Are Plasma screens already on the way out?Mikey 25 comments
If you hadn't already heard last week, Pioneer, easily one of the biggest manufactures of Plasma televisions, has fallen upon economic hardship and consequently . Not only that, Pioneer has also decided to drop out of the Plasma screen game, leaving, as far as I can tell, just Sony, LG, Samsung and Panasonic as the major big wigs to compete in the Plasma market.
If that isn't enough to assist the fate of Plasma, consider that Vizio, the 3rd largest Plasma manufacturers in the US, announced last week that they will cease producing Plasma screens but stick with LCD.
So the question has to be asked: does all this signify the impending death of Plasma?
Looking back both Plasma and LCD have had their fair share of negative stigma, and every time there are a handful or less of competing technologies, only one will be victor, the remainder eventually fading into oblivion. We've seen it with Betamax vs VHS and more recently Blueray vs HD-DHD.
Once upon a time there were significant and obvious differences between Plasma and LCD. Plasma suffered from burn-in due to constant bright pixels, such as a television station logo being constantly displayed on-screen, and LCD was prone to motion blur thanks to typically lower response times. These are of course issues of yesteryear, and today both screens have come a long way to the point that only picture purists can tell the difference from a couple of metres away.
But if anything has been assisting the death of Plasma, it's resolution. Years ago manufacturers reached the smallest possible dimension for a Plasma pixel, which means even today you can not get a Plasma screen below 42 inches, and at a miserable resolution of 1024 x 768 (I feel nauseated at the thought). This means if you want a smaller flat screen for the bedroom, kids or kitchen, LCD is your only option as they can, even at a piddly 17 inches, display more pixels than Plasma and are much cheaper. Combined with desktops and laptops both using the tech, it doesn't take a rocket scientist to realise that there is a larger market for LCD screens.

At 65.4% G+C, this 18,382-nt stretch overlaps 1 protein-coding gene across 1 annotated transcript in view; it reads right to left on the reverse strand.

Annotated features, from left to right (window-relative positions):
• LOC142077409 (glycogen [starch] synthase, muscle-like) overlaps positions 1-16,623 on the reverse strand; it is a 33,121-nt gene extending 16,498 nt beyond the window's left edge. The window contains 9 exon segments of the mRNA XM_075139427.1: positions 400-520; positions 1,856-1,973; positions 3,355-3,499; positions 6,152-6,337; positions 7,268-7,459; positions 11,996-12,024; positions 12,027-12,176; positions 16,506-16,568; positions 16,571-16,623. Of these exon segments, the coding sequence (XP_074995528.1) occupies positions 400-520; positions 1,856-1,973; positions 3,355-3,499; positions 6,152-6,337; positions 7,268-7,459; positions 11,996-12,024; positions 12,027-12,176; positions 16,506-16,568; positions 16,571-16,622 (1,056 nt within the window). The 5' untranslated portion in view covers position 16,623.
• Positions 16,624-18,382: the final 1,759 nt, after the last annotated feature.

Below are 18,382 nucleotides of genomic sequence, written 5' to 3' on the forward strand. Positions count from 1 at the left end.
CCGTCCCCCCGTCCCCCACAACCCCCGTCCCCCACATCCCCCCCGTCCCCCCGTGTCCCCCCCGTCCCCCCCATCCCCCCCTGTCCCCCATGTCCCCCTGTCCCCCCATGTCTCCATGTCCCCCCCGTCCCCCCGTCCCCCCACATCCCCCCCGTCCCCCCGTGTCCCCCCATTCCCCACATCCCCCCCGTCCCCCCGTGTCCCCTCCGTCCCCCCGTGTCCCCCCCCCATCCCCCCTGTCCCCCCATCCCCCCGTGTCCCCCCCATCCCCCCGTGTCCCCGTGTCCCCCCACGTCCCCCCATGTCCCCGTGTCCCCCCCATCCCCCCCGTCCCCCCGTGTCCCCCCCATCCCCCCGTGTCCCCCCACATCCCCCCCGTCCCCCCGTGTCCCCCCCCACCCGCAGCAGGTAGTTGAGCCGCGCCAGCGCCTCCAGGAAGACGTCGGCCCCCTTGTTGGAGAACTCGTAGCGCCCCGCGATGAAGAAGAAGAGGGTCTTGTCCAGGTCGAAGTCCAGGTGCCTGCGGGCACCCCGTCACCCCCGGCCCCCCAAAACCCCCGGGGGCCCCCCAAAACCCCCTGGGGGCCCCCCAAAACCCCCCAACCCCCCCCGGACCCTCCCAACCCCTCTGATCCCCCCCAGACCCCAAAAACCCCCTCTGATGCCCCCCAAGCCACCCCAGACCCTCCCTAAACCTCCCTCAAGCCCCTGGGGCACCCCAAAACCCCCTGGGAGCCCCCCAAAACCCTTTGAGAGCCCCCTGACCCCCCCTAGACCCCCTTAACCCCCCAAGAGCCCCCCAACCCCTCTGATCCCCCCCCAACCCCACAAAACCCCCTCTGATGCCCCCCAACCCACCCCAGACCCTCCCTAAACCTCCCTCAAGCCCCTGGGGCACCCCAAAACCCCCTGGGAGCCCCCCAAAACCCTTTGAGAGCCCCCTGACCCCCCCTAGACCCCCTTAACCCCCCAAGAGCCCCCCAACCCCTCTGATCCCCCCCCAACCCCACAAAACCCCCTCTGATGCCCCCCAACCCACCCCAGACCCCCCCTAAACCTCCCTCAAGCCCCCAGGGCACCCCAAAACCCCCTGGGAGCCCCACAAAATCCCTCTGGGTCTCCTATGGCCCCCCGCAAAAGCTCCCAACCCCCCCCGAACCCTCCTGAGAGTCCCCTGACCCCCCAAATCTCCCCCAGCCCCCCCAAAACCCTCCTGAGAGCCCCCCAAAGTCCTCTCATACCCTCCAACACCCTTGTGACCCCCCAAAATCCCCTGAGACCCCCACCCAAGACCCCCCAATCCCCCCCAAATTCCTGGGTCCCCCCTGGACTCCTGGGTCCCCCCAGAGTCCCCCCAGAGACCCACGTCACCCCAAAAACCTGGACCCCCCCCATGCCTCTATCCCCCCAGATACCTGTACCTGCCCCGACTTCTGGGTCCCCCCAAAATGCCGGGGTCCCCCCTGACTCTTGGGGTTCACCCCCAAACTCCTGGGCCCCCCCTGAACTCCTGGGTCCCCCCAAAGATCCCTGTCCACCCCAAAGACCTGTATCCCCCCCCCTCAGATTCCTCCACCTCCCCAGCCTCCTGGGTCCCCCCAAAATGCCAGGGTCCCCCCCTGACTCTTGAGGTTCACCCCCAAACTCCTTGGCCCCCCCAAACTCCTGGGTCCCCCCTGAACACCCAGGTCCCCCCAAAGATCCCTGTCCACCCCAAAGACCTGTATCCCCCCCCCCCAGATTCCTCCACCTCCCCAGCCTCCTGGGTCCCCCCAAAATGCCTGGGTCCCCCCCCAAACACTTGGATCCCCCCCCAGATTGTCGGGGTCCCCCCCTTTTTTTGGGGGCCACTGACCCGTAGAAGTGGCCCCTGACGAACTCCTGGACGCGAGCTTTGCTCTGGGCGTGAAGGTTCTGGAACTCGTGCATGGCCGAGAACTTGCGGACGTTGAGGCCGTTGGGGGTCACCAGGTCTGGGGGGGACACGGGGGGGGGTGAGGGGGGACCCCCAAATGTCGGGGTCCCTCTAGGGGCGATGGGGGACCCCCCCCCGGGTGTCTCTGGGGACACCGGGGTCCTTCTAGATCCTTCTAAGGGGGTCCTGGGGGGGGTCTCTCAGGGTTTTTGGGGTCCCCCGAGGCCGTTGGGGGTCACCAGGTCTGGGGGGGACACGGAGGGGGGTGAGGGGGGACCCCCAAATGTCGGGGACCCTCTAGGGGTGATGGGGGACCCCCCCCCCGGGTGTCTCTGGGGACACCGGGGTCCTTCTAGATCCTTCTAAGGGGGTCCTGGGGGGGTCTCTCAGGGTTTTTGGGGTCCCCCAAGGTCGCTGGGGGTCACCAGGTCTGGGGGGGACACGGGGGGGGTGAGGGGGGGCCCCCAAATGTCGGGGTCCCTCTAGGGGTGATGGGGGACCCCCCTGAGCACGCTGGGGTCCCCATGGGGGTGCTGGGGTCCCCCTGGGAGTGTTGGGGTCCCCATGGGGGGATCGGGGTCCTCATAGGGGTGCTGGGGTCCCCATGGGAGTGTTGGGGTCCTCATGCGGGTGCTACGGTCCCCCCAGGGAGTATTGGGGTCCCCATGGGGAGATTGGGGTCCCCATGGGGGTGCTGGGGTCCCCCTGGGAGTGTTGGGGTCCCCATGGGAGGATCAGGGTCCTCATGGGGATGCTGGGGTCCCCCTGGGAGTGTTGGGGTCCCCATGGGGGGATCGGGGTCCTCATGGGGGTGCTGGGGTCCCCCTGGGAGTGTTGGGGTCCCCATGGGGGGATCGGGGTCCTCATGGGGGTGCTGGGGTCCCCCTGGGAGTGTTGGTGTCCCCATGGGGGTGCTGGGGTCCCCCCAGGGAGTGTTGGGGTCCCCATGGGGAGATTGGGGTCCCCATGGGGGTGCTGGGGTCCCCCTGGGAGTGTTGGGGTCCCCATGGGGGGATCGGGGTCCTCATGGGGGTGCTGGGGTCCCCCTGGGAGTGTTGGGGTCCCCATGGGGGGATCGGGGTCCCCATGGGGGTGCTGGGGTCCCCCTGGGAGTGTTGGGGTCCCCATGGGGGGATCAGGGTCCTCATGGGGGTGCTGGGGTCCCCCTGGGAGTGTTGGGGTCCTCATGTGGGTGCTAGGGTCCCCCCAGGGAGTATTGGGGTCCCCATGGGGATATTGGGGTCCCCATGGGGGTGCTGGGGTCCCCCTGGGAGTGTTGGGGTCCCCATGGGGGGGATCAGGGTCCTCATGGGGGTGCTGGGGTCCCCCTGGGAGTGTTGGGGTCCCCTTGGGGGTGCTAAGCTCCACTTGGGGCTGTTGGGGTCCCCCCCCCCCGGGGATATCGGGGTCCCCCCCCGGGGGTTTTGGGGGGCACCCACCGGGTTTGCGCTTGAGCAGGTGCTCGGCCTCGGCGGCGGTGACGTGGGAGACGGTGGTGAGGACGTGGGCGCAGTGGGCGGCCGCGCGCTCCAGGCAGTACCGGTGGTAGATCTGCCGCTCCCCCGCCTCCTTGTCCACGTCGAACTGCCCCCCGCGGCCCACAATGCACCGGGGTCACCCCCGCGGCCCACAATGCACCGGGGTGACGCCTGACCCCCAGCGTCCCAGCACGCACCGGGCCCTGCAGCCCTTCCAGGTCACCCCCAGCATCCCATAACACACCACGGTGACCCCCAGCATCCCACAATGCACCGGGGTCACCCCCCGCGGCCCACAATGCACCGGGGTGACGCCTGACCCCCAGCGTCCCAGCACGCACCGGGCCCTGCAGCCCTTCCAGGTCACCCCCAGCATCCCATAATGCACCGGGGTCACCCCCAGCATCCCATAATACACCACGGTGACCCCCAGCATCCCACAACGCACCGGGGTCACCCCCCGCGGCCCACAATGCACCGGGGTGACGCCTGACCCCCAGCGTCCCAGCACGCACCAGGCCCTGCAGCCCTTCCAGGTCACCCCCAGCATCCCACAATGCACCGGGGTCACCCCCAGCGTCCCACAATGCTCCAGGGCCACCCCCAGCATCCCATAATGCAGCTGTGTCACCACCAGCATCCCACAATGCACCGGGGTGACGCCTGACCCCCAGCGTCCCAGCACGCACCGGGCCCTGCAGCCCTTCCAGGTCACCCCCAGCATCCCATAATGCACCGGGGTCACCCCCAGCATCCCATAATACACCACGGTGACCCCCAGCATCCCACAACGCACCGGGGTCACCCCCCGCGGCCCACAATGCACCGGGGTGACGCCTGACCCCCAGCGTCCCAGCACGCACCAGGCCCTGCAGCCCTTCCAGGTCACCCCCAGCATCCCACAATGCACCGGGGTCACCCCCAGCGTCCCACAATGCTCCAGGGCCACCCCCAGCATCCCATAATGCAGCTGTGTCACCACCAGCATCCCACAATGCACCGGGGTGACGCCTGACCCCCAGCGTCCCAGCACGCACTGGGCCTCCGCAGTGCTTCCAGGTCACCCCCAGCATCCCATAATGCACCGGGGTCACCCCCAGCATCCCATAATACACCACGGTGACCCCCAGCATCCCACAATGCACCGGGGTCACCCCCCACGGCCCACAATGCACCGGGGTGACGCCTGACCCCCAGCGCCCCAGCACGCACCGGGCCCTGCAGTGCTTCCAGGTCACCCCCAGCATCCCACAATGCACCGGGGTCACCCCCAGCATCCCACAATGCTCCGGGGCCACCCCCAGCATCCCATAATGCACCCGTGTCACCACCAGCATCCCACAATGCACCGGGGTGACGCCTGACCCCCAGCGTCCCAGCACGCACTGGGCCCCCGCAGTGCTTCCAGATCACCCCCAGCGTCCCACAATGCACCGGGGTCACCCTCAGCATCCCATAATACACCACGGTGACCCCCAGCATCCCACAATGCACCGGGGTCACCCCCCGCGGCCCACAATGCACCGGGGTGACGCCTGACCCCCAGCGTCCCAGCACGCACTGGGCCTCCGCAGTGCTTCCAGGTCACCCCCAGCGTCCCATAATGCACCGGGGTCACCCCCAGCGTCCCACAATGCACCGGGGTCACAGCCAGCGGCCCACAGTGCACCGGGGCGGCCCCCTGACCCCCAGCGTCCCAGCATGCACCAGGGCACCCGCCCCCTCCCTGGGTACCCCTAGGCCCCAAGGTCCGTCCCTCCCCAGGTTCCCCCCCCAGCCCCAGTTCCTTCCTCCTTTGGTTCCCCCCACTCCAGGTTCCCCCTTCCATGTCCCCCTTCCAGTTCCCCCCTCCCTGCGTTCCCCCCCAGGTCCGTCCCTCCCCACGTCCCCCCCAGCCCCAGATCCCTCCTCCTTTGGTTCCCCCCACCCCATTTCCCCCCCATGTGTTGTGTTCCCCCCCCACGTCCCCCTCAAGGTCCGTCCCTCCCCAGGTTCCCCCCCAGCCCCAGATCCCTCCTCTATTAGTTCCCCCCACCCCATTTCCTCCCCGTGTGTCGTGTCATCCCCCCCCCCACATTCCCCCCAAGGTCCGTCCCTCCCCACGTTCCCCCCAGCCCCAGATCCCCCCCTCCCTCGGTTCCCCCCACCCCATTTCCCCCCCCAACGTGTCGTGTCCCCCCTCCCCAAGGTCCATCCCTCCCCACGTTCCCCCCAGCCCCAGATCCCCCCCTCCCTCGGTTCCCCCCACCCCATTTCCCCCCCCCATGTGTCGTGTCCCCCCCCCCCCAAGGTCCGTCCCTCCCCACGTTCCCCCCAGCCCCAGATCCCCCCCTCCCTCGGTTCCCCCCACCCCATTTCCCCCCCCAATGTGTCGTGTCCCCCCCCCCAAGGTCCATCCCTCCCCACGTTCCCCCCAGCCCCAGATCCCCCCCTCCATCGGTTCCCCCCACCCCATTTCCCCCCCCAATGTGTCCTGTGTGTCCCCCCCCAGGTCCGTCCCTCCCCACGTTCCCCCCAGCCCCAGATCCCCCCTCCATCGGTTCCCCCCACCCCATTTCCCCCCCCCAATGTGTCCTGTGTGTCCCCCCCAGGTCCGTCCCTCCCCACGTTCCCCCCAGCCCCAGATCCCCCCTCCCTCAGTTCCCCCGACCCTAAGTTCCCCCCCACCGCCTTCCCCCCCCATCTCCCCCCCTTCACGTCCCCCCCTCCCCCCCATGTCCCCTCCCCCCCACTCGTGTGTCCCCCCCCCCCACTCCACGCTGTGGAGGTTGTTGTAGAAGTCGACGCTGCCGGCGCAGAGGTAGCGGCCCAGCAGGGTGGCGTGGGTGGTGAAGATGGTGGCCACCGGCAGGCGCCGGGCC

From what I can tell, Plasma has only survived this long because Johnny Sportslover only cares about the physical size of the screen, not the picture quality (higher resolutions), and a 50 inch Plasma has always been significantly less expensive than a 50 inch LCD. I know of a few people who can't even tell me what resolution their screen is, as they only cared that it was cheap and big, but are also aware the picture quality isn't as good as they thought it would be. Not surprisingly they are also not sure if they have a LCD or a Plasma.
Note that that Pioneer are not dropping Plasma, they are dropping out of the TV screen business completely, which they see as unprofitable. If they were LCD manufacturers they would probably be doing the same thing. If we've learned anything from history, it's only a matter of time before either the economic climate or market demand forces other big screen manufacturers make a choice. Keep manufacturing both Plasma and LCD, or choose one that has the greatest demand and forecasted profit. As far as this author can tell, LCD still has the better market potential.
Curiously, as a person who usually takes one side or another when it comes to technology, lately I've been Plasma/LCD agnostic. All I've cared about is I chose the one that goes on to win, which I never know until later. As an early adopter of many technologies in the past I've somehow managed to keep choosing the winner, and I'm happy to say I've never bought Betamax, HD-DVD, LaserDisc, or for that matter, Plasma. Interpret that as you will.
But if I had to put money on it, my bet is that Plasma will join the technology graveyard long before a successor to LCD comes along.